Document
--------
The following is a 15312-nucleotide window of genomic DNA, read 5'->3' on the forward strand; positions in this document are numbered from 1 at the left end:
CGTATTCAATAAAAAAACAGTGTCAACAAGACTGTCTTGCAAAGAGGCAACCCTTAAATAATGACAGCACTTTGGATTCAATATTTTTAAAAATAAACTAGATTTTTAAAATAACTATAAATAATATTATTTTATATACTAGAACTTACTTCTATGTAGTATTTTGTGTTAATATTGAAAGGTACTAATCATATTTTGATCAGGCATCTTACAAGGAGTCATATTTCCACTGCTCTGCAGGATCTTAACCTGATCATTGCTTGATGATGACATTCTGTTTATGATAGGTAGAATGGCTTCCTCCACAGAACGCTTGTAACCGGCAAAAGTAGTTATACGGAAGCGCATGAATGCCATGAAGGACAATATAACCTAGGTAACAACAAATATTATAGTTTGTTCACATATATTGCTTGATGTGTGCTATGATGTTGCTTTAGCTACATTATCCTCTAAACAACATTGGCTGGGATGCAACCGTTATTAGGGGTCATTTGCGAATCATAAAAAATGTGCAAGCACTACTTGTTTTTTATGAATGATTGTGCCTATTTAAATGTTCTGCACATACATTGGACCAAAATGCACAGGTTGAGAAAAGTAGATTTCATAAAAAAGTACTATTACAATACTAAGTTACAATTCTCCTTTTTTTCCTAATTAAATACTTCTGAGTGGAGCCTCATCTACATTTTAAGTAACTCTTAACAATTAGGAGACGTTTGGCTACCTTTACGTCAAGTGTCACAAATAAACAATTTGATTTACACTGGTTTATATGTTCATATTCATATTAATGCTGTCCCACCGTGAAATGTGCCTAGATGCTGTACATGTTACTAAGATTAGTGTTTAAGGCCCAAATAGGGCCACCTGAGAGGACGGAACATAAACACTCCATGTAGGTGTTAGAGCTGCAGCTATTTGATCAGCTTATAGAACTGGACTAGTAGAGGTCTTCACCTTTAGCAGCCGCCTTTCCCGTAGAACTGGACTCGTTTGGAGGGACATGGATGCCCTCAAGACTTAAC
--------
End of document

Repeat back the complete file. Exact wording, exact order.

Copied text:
The following is a 15312-nucleotide window of genomic DNA, read 5'->3' on the forward strand; positions in this document are numbered from 1 at the left end:
CGTATTCAATAAAAAAACAGTGTCAACAAGACTGTCTTGCAAAGAGGCAACCCTTAAATAATGACAGCACTTTGGATTCAATATTTTTAAAAATAAACTAGATTTTTAAAATAACTATAAATAATATTATTTTATATACTAGAACTTACTTCTATGTAGTATTTTGTGTTAATATTGAAAGGTACTAATCATATTTTGATCAGGCATCTTACAAGGAGTCATATTTCCACTGCTCTGCAGGATCTTAACCTGATCATTGCTTGATGATGACATTCTGTTTATGATAGGTAGAATGGCTTCCTCCACAGAACGCTTGTAACCGGCAAAAGTAGTTATACGGAAGCGCATGAATGCCATGAAGGACAATATAACCTAGGTAACAACAAATATTATAGTTTGTTCACATATATTGCTTGATGTGTGCTATGATGTTGCTTTAGCTACATTATCCTCTAAACAACATTGGCTGGGATGCAACCGTTATTAGGGGTCATTTGCGAATCATAAAAAATGTGCAAGCACTACTTGTTTTTTATGAATGATTGTGCCTATTTAAATGTTCTGCACATACATTGGACCAAAATGCACAGGTTGAGAAAAGTAGATTTCATAAAAAAGTACTATTACAATACTAAGTTACAATTCTCCTTTTTTTCCTAATTAAATACTTCTGAGTGGAGCCTCATCTACATTTTAAGTAACTCTTAACAATTAGGAGACGTTTGGCTACCTTTACGTCAAGTGTCACAAATAAACAATTTGATTTACACTGGTTTATATGTTCATATTCATATTAATGCTGTCCCACCGTGAAATGTGCCTAGATGCTGTACATGTTACTAAGATTAGTGTTTAAGGCCCAAATAGGGCCACCTGAGAGGACGGAACATAAACACTCCATGTAGGTGTTAGAGCTGCAGCTATTTGATCAGCTTATAGAACTGGACTAGTAGAGGTCTTCACCTTTAGCAGCCGCCTTTCCCGTAGAACTGGACTCGTTTGGAGGGACATGGATGCCCTCAAGACTTAAC